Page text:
Patch, which broke the story, and others associated with it are receiving hate mail and threatening phone calls from across the nation, and other media are snapping up the story.
One video supporting "Gort," says the video was clearly meant to be funny, but then the poster admits that perhaps the content was questionable.
He opines that the backlash has something to do with a culture of fear in general and said it's the nature of LiveLeakers to not want to be controlled by police or the media.
Others LiveLeak posters are proclaiming "Free Gort" and "Being Creepy Isn't Criminal."
At the root of the discussion is basic First Amendment rights and, of course, personal preferences about what's funny and what's offensive.
That's easily illustrated by a letter to Patch from the woman who was hiking on the mountain.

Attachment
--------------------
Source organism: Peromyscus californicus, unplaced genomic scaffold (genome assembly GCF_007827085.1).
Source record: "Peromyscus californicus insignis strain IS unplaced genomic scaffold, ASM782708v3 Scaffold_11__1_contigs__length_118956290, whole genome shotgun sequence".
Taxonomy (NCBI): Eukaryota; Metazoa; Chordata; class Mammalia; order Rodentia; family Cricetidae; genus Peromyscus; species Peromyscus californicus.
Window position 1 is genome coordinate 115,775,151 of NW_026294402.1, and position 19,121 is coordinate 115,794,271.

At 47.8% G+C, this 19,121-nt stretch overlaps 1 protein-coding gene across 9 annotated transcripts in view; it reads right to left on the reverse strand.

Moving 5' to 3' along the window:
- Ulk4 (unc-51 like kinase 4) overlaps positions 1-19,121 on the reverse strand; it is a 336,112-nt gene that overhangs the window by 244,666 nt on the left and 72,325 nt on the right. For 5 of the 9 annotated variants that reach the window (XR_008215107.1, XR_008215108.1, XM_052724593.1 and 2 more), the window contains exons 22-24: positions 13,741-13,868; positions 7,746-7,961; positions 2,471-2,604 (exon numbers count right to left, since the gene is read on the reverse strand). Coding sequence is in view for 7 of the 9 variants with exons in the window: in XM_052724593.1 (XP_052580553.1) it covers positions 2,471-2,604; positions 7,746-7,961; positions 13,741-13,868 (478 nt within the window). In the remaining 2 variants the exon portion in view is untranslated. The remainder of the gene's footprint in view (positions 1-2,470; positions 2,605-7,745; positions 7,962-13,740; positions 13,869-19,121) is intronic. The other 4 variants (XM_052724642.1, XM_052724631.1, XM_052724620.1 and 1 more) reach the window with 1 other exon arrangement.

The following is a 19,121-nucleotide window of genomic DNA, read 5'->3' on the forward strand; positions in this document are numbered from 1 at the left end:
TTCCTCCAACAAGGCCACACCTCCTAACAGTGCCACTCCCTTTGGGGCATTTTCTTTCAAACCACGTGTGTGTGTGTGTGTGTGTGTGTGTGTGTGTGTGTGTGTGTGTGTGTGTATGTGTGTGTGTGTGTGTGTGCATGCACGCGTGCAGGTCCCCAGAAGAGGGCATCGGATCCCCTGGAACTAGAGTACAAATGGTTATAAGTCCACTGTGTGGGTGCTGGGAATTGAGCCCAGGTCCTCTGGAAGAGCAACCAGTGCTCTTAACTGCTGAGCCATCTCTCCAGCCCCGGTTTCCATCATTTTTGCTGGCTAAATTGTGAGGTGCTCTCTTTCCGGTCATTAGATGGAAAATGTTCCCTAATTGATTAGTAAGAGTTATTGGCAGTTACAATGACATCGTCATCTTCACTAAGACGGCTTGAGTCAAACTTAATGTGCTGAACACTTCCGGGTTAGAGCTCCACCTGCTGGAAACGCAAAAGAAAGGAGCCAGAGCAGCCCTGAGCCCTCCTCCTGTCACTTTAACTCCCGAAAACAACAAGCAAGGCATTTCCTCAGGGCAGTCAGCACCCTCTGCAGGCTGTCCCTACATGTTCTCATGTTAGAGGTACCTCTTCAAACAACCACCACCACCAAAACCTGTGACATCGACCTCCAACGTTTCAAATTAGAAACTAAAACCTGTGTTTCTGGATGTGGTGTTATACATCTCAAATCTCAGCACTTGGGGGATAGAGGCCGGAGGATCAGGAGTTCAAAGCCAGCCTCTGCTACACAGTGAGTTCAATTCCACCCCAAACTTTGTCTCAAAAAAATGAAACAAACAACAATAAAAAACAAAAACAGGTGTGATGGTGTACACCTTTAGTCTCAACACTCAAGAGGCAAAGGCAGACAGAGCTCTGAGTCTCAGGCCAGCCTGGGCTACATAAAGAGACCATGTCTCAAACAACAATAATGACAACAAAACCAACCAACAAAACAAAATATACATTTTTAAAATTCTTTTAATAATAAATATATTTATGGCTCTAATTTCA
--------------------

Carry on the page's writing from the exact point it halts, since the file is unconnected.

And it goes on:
Gortevan's supporters say they don't see the big deal and thought it was obvious, from his "cartoony" look, that it was a joke, while the woman in the video saw his face as "sinister" and "menacing."
Is making seemingly threatening jokes about women hiking alone someone's inalienable right? Or could it be the modern day version of yelling fire in a crowded theater?
Tell us what you think in the comments or take our poll here.
As for Gortevans himself, he didn't want to comment to Patch, but even he seems tired of it, posting on his LiveLeak profile page the following:
"...I'd Like to thank everyone who is supporting me, but this needs to die down..."